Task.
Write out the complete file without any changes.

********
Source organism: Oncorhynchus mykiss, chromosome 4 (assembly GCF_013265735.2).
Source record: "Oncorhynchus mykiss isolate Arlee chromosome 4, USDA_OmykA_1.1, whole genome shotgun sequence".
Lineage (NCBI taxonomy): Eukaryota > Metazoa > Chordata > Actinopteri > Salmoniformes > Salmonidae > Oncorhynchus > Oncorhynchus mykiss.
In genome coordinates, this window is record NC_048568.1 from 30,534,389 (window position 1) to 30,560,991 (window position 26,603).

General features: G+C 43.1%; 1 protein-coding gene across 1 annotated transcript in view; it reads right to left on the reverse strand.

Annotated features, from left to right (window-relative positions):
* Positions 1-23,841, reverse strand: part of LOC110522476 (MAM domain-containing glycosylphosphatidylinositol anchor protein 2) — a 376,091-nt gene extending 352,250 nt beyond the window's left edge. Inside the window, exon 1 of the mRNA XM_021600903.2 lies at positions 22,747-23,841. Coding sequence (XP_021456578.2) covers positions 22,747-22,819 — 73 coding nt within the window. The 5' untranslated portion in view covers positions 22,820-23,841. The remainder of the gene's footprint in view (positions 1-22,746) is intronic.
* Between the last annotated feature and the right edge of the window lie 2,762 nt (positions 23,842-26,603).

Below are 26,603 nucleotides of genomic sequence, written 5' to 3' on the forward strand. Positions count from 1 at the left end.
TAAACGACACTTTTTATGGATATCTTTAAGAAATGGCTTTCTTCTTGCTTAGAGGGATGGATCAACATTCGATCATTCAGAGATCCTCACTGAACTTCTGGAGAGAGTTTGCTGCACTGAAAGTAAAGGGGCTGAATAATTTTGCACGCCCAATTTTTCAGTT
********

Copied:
Source organism: Oncorhynchus mykiss, chromosome 4 (assembly GCF_013265735.2).
Source record: "Oncorhynchus mykiss isolate Arlee chromosome 4, USDA_OmykA_1.1, whole genome shotgun sequence".
Lineage (NCBI taxonomy): Eukaryota > Metazoa > Chordata > Actinopteri > Salmoniformes > Salmonidae > Oncorhynchus > Oncorhynchus mykiss.
In genome coordinates, this window is record NC_048568.1 from 30,534,389 (window position 1) to 30,560,991 (window position 26,603).

General features: G+C 43.1%; 1 protein-coding gene across 1 annotated transcript in view; it reads right to left on the reverse strand.

Annotated features, from left to right (window-relative positions):
* Positions 1-23,841, reverse strand: part of LOC110522476 (MAM domain-containing glycosylphosphatidylinositol anchor protein 2) — a 376,091-nt gene extending 352,250 nt beyond the window's left edge. Inside the window, exon 1 of the mRNA XM_021600903.2 lies at positions 22,747-23,841. Coding sequence (XP_021456578.2) covers positions 22,747-22,819 — 73 coding nt within the window. The 5' untranslated portion in view covers positions 22,820-23,841. The remainder of the gene's footprint in view (positions 1-22,746) is intronic.
* Between the last annotated feature and the right edge of the window lie 2,762 nt (positions 23,842-26,603).

Below are 26,603 nucleotides of genomic sequence, written 5' to 3' on the forward strand. Positions count from 1 at the left end.
TAAACGACACTTTTTATGGATATCTTTAAGAAATGGCTTTCTTCTTGCTTAGAGGGATGGATCAACATTCGATCATTCAGAGATCCTCACTGAACTTCTGGAGAGAGTTTGCTGCACTGAAAGTAAAGGGGCTGAATAATTTTGCACGCCCAATTTTTCAGTT